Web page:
Computer Virus:    A computer virus is a computer program that piggybacks or attaches itself to application programs or other executable system software; the virus subsequently activates, sometimes causing severe damage to computer systems or files.

Phishing:   Phishing occurs when the perpetrator sends fictitious e-mails to individuals with links to fraudulent websites that appear official and thereby cause the victim to release personal information to the perpetrator.
Denial of Service, or DOS- Where a hacker consumes all of a server’s resources, so there’s nothing for legitimate users to access

Hacking:   Hacking is a cyber trespass. It can be defined as the act of penetrating or gaining unauthorised access to or use of data unavailable in a computer system or a computer network for the purpose of gaining knowledge, stealing or making unauthorised use of the data. It is illegal as it involves breach of security of a computer network and it attempts to circumvent or bypass the security mechanism of an information system or network.

Spoofing:   Spoofing is the creation of TCP/IP packets using somebody else’s IP address. Routers use the “destination IP” address in order to forward packets through the Internet, but ignore the “source IP” address. That address is only used by the destination machine when it responds back to its source.

Netsplonage:   Netsplonage occurs when perpetrators back into online systems or individual PCs to obtain confidential information for the purpose of selling it to other parties.
 
Cyber Squatting:    Cyber squatting is the dubious practice of registering or trafficking famous brand names as internet domain names with the explicit intention of later selling them to the appropriate owner at an inflated rate-tantamount online extortion.

Cyber Stalking:   Cyber stalking refers to the use of the Internet, email or other electronic communications device to stalk another person. It is an electronic harassment that involves harassing or threatening behaviour targeting a particular email or Internet user over a period of time.
 
Cyber Terrorism:   Cyber terrorism occurs when terrorists cause virtual destruction in online computer system. It can be defined as the premeditated use of computing resources for disruptive activities or the threat thereof, against computers and/or networks, with the intention to cause harm or further social, ideological, religious, political or similar objectives, or to intimidate or coerce any person in furtherance of such objectives.

Cyber Warfare:   Cyber warfare is a term used to describe cyber attacks carried out against enemy computers or computer networks to manipulate or disable or damage them. In cyber warfare, the goal is to immobilise the enemy systems or throw them off the track from either performing their intended functions or to thwart their capabilities to launch cyber attacks against others.   

E-Fraud:   E-fraud is the use of online techniques by a perpetrator to commit fraud. Popular forms of e-fraud include spoofing, phishing, and online credit card fraud.

Future Cyber Crime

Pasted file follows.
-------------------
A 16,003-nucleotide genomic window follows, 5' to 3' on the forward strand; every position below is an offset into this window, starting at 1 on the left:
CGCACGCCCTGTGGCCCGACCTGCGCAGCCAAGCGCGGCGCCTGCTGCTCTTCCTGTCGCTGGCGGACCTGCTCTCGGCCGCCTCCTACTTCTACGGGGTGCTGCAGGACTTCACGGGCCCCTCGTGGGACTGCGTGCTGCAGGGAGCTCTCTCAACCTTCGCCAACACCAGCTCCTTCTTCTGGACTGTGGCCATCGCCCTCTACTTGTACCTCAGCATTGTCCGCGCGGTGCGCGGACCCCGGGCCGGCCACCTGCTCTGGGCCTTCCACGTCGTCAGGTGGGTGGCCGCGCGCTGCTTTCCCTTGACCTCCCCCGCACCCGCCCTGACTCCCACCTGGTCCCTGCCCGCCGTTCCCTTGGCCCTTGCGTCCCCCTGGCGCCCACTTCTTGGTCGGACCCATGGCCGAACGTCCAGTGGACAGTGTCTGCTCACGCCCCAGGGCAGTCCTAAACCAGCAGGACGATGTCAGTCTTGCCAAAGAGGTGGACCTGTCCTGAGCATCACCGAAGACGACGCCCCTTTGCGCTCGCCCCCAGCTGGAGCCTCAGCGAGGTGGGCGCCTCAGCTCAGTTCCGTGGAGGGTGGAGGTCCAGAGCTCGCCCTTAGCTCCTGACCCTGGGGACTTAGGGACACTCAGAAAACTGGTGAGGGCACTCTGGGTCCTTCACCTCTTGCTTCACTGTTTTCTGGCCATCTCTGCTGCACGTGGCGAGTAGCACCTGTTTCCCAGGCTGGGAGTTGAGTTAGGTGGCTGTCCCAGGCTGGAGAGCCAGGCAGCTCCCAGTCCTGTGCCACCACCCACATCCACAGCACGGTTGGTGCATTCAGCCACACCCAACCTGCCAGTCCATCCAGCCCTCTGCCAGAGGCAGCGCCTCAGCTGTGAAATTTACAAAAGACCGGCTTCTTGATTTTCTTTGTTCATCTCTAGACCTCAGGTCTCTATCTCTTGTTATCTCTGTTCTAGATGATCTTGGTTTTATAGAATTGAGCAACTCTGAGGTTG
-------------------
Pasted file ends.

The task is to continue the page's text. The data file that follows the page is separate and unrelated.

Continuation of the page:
The future of cyber crime research has identified Cyber Insurance Fraud through autonomous cars, unlocking buildings with unlimited access to IoT devices, face detection technology being used as interception to espionage and AI powered robots self-learning to reverse technology. Comparing these with the current trends in cyber crime found during document analysis, this research concludes that complex and sophisticated hacking and AI powered cyber crimes are the most likely to  increase because of technological developments.

These potential cyber crimes are all to be found in the developing fields of technology aimed at improving everyday human life in the long-term which will have an unwelcome side-effect of enabling cyber crime to become ever-more sophisticated.

Conclusion

It is not possible to eliminate cyber crime from cyber space in its entirety. However, it is quite possible to check it. Any legislation in its entirety might be less successful in eliminating crime from the globe. The primary step is to make people aware of their rights and duties (to report crime as a collective duty towards society) and further making the application of the laws more stringent to check crime. 

Developing nations must learn from the experiences of developed nations and leap forward to prepare against the inevitable cyber crime. 

In order to strengthen the overall infrastructure, efforts by each country must be made at an international level to cooperate and agree a common international regime for cyber security. An International/Global Council on Cyber Crime called the Convention on Cybercrime, which is also known as the Budapest Convention, is the first international treaty on cyber-crime and 65 states have joined. 

The Convention is the first international treaty on crimes committed via the Internet and other computer networks, dealing particularly with infringements of copyright, computer-related fraud, child pornography and violations of network security. It also contains a series of powers and procedures such as the search of computer networks and interception.

Its main objective, set out in the preamble, is to pursue a common criminal policy aimed at the protection of society against cybercrime, especially by adopting appropriate legislation and fostering international co-operation.
This could be extremely valuable in fighting cyber crime at a country and international level. The Convention aims principally at:

  • Harmonising the domestic criminal substantive law elements of offences and connected provisions in the area of cyber crime. 
  • Providing for domestic criminal procedural law powers necessary for the investigation and prosecution of such offences as well as other offences committed by means of a computer system or in electronic form.
  • Setting up a fast and effective regime of international cooperation.

 Cyber crime cannot be simply considered a technological  problem -  it is not the computers that are harming and attacking the organisations - it is the humans who are exploiting the technology to cause the damage and, consequently, we need to be alert to anticipate the different approaches that such criminals can take. 

References

Kasperksy:        Roderic Broadhusrst:        Dilini Senevirtane:     Council o Europe:   Julien Jeandesboz:     

Robin Bryant:       A Sarish:    Simplilearn:       V S Chowbe:      Prasad Pednekar:    Techtarget